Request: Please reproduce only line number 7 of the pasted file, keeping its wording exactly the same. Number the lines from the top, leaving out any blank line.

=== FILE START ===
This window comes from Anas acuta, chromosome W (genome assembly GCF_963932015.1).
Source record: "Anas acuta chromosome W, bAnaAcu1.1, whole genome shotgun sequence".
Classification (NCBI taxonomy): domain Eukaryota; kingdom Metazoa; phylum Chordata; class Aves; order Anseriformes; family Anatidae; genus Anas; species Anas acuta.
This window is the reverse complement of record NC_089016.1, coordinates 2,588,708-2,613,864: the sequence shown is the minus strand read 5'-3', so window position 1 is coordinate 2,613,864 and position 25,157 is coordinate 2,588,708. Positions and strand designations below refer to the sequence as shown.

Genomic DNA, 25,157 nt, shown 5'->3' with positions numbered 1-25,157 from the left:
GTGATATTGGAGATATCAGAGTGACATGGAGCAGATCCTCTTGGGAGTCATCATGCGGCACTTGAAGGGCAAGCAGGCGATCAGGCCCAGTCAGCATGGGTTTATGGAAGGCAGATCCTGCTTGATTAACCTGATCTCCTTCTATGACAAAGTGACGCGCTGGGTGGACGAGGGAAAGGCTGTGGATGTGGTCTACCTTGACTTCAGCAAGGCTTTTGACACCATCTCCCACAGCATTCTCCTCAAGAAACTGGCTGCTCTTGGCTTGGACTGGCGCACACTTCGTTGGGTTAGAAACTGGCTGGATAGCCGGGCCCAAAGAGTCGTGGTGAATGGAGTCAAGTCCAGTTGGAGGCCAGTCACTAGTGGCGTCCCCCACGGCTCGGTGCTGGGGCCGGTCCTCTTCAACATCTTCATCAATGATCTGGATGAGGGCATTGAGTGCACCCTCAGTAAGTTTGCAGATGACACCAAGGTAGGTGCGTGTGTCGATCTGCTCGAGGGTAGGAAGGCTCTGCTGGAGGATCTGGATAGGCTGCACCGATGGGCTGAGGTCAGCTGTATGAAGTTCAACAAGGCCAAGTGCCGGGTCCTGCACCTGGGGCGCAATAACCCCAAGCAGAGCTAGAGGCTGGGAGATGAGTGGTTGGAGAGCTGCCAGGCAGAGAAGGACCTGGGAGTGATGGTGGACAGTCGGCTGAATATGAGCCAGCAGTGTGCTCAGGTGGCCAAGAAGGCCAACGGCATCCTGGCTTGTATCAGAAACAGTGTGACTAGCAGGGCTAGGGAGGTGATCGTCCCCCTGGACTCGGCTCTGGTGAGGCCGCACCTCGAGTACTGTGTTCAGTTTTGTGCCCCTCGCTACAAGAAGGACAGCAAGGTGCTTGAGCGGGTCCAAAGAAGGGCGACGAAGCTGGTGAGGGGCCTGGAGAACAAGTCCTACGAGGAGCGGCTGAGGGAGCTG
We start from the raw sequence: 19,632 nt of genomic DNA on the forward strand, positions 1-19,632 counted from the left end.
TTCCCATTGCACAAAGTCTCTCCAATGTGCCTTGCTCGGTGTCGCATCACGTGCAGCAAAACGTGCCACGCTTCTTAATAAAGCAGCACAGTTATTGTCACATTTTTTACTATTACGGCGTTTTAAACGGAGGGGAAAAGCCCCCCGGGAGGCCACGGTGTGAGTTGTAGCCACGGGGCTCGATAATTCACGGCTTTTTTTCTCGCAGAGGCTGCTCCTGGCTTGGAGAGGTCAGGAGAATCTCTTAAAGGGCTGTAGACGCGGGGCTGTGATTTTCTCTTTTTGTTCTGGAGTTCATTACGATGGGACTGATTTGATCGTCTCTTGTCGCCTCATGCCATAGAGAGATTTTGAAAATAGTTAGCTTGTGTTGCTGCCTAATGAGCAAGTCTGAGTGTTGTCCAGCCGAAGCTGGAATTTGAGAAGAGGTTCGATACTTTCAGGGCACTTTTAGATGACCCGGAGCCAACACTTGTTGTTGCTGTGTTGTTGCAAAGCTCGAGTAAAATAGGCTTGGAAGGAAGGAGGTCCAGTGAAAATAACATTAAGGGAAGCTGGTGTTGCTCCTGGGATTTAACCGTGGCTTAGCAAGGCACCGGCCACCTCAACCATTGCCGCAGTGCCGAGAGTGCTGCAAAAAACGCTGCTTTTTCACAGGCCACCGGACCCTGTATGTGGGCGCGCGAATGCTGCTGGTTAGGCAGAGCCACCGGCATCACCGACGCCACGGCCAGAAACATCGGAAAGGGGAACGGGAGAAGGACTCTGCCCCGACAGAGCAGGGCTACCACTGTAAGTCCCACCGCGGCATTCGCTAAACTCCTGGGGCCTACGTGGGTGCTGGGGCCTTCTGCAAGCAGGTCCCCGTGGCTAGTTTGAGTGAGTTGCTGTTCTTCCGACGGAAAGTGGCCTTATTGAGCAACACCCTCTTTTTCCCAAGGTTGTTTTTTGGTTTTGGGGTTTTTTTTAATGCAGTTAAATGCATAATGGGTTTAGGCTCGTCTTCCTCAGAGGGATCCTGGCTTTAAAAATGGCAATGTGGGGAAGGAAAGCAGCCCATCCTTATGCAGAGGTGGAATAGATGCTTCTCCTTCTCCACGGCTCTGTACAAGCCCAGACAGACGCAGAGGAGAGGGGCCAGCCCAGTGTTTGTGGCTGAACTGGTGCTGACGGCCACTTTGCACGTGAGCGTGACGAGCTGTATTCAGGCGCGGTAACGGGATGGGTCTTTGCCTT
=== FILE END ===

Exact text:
We start from the raw sequence: 19,632 nt of genomic DNA on the forward strand, positions 1-19,632 counted from the left end.